Ray 540 Cockpit Motor Yacht — By George L. Petrie
— October 2000
Up The Lazy River
|Sea Ray is moving full speed ahead with a new Cockpit Motor Yacht.|
"Honey, why are you going to Knoxville to test the new Sea Ray 540?" my wife asked. "Don’t they build those in Florida?" She was right, of course. Sea Ray’s Merritt Island facility manufacturers all of the company’s large cruisers and sport yachts. But Sea Ray’s corporate headquarters (and production facilities for smaller craft) are in the scenic foothills of the Appalachian Mountains, where the Tennessee River winds its way through the city of Knoxville. And the 540 in question was a prototype Cockpit Motor Yacht that was making her debut at Sea Ray’s annual national dealer open house this summer.
The 540 CMY represents a significant initiative for the world’s largest production boatbuilder. Though Sea Ray dominates many segments of the market, its dealers and customers were frustrated because none of its product lines offered a cockpit motoryacht. Demand for that style–for reasons of space and looks, not fishing–was the genesis of the 540 CMY, the first Sea Ray ever to include both a dedicated pilothouse helm station and a cockpit motoryacht layout. But if my experience aboard our test boat is any indication, it won’t be the last.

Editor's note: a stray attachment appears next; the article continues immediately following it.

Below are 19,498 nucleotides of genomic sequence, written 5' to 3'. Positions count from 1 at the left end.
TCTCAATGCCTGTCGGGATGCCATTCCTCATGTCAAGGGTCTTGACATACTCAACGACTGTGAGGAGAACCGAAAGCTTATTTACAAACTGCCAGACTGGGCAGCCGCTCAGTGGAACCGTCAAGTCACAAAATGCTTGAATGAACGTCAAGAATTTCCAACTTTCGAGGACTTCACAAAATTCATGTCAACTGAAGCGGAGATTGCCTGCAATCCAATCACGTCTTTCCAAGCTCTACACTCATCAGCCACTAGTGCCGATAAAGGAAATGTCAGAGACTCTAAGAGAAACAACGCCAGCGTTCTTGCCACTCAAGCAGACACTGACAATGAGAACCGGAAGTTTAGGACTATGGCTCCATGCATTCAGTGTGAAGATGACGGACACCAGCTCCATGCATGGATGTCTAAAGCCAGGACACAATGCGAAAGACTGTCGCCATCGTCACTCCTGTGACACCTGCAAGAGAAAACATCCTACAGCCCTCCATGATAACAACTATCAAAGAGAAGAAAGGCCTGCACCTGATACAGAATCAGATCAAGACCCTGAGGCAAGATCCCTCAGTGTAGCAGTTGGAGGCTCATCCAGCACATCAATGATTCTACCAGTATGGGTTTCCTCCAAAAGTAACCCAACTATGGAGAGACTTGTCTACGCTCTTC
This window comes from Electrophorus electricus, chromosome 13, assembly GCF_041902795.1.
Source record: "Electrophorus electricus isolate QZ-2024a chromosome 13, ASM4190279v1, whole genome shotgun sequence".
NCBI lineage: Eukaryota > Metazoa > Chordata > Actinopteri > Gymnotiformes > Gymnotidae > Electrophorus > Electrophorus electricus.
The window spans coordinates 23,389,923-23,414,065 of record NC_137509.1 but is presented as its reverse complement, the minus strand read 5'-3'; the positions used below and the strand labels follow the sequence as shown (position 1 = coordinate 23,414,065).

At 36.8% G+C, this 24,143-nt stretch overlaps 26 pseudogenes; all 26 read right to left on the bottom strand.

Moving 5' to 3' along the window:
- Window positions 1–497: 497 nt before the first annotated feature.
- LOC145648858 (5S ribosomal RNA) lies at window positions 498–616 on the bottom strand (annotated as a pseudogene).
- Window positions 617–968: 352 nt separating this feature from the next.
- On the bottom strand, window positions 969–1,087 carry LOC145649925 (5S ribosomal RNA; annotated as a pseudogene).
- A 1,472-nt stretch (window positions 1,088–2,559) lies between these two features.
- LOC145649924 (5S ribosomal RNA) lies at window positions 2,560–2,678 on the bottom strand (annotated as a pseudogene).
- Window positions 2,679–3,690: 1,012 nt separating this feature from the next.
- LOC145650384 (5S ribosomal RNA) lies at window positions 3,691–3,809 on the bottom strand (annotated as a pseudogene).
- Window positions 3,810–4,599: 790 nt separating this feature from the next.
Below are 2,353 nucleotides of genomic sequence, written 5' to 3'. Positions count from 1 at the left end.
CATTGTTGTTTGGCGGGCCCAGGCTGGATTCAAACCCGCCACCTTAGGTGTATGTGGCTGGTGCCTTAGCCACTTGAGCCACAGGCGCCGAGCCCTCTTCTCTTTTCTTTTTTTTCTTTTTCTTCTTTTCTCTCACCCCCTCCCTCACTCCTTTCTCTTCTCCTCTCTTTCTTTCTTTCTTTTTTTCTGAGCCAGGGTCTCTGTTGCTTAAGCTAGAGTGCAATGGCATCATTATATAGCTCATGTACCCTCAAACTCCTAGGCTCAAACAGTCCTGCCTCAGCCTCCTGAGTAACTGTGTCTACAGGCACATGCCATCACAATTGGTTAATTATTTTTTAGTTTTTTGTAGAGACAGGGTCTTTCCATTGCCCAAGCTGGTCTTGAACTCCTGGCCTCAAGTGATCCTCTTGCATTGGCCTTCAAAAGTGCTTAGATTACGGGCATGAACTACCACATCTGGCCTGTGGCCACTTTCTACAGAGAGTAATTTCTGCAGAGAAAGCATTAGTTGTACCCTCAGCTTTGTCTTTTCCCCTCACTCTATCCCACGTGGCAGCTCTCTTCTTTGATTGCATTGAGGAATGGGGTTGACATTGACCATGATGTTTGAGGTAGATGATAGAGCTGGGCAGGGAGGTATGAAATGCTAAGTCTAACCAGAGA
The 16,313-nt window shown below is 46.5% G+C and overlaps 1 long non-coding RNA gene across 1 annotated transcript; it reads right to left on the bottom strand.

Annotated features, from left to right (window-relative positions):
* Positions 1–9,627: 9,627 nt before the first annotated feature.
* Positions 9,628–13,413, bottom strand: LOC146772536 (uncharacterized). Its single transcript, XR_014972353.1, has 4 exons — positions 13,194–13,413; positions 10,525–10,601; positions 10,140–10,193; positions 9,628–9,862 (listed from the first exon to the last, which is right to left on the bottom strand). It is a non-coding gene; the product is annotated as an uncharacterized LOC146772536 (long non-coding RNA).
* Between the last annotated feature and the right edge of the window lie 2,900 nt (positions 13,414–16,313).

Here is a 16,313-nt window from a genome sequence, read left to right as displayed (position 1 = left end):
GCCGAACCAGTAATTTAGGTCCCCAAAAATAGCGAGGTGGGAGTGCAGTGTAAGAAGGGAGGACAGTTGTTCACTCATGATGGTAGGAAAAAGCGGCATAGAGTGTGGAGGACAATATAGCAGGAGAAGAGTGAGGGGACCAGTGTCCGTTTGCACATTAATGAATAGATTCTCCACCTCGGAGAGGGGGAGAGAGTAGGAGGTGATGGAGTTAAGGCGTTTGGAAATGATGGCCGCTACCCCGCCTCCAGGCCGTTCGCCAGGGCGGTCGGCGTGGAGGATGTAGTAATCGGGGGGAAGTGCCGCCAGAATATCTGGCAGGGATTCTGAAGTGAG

I boarded the 540 with a couple of Sea Ray technicians in the hamlet of Tallassee, south of Knoxville, for a 70-mile shakedown cruise that took us down the Little Tennessee River and through Tellico Lake before heading back up the main Tennessee River to Sea Ray’s corporate headquarters. I found testing in this venue was remarkable for a couple of reasons. First, the waterways flowing through the Tennessee foothills are infinitely more scenic than the environs surrounding that mainstay of boat testing, Miami’s famous Government Cut. Second, July temperatures in the Appalachian foothills at the time were vastly more hospitable than those in South Florida.
On the downside, from a boat test point of view, the rivers were as smooth as glass on test day, so there was no way to evaluate the 540’s seakeeping abilities. On this point, the best I can offer is that with a hull form similar to Sea Ray’s 560 Sedan Bridge–a sharply raked stem and convex sections forward that transition into a 15-degree deadrise at the transom–this cockpit motoryacht’s hull should perform as well in rough seas as other boats in the Sea Ray line.
As a matter of course, Sea Ray engineers conduct extensive test programs using quarter-scale models to optimize hull shape and strake placement for each new design. And with precision molds cut on a monstrous five-axis milling machine, there’s little doubt that the hull form rolling off the production floor is the same shape fine-tuned by the design team.
This article originally appeared in the January 2003 issue of Power & Motoryacht magazine.